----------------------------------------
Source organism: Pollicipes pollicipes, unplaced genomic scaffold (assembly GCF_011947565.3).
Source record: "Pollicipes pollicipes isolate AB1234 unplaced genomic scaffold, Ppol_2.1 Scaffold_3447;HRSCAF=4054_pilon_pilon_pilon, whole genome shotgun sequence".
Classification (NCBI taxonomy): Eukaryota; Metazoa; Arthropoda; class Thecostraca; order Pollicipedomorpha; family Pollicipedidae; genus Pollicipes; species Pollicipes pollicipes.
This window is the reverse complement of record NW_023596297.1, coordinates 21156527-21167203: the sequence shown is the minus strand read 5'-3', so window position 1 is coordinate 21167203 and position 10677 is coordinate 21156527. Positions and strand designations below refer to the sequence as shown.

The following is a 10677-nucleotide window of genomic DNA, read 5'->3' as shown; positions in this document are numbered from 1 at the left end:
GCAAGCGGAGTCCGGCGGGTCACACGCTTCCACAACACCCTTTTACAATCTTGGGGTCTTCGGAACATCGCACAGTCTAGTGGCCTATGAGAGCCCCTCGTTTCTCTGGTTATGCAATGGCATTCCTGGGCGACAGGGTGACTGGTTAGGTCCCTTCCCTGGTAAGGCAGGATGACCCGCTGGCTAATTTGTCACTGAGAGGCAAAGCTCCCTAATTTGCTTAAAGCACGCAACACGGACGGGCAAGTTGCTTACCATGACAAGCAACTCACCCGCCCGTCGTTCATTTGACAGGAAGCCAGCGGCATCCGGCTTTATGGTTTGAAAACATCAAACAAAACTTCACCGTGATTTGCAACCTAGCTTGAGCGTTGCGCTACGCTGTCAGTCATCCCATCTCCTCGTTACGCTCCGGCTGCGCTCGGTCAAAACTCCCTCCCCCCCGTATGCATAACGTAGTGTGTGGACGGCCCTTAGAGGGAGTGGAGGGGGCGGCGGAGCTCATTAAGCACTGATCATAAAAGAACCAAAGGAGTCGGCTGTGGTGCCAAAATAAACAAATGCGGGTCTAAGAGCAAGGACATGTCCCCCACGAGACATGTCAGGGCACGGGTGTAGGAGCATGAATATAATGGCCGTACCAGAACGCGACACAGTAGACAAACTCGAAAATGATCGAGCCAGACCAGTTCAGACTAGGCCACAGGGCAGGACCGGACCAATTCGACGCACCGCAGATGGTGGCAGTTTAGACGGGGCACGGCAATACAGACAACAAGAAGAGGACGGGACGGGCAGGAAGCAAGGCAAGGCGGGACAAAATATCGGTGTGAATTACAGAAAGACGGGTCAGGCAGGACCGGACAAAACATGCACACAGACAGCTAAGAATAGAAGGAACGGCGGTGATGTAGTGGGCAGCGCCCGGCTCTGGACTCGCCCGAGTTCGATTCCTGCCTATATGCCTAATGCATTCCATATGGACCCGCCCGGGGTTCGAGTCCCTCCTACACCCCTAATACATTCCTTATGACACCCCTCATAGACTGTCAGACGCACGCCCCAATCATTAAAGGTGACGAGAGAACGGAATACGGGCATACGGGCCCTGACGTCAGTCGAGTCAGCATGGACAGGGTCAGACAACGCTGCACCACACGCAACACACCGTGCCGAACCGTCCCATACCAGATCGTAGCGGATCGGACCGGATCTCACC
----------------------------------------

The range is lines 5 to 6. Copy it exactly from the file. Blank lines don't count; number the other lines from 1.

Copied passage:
The following is a 10677-nucleotide window of genomic DNA, read 5'->3' as shown; positions in this document are numbered from 1 at the left end:
GCAAGCGGAGTCCGGCGGGTCACACGCTTCCACAACACCCTTTTACAATCTTGGGGTCTTCGGAACATCGCACAGTCTAGTGGCCTATGAGAGCCCCTCGTTTCTCTGGTTATGCAATGGCATTCCTGGGCGACAGGGTGACTGGTTAGGTCCCTTCCCTGGTAAGGCAGGATGACCCGCTGGCTAATTTGTCACTGAGAGGCAAAGCTCCCTAATTTGCTTAAAGCACGCAACACGGACGGGCAAGTTGCTTACCATGACAAGCAACTCACCCGCCCGTCGTTCATTTGACAGGAAGCCAGCGGCATCCGGCTTTATGGTTTGAAAACATCAAACAAAACTTCACCGTGATTTGCAACCTAGCTTGAGCGTTGCGCTACGCTGTCAGTCATCCCATCTCCTCGTTACGCTCCGGCTGCGCTCGGTCAAAACTCCCTCCCCCCCGTATGCATAACGTAGTGTGTGGACGGCCCTTAGAGGGAGTGGAGGGGGCGGCGGAGCTCATTAAGCACTGATCATAAAAGAACCAAAGGAGTCGGCTGTGGTGCCAAAATAAACAAATGCGGGTCTAAGAGCAAGGACATGTCCCCCACGAGACATGTCAGGGCACGGGTGTAGGAGCATGAATATAATGGCCGTACCAGAACGCGACACAGTAGACAAACTCGAAAATGATCGAGCCAGACCAGTTCAGACTAGGCCACAGGGCAGGACCGGACCAATTCGACGCACCGCAGATGGTGGCAGTTTAGACGGGGCACGGCAATACAGACAACAAGAAGAGGACGGGACGGGCAGGAAGCAAGGCAAGGCGGGACAAAATATCGGTGTGAATTACAGAAAGACGGGTCAGGCAGGACCGGACAAAACATGCACACAGACAGCTAAGAATAGAAGGAACGGCGGTGATGTAGTGGGCAGCGCCCGGCTCTGGACTCGCCCGAGTTCGATTCCTGCCTATATGCCTAATGCATTCCATATGGACCCGCCCGGGGTTCGAGTCCCTCCTACACCCCTAATACATTCCTTATGACACCCCTCATAGACTGTCAGACGCACGCCCCAATCATTAAAGGTGACGAGAGAACGGAATACGGGCATACGGGCCCTGACGTCAGTCGAGTCAGCATGGACAGGGTCAGACAACGCTGCACCACACGCAACACACCGTGCCGAACCGTCCCATACCAGATCGTAGCGGATCGGACCGGATCTCACC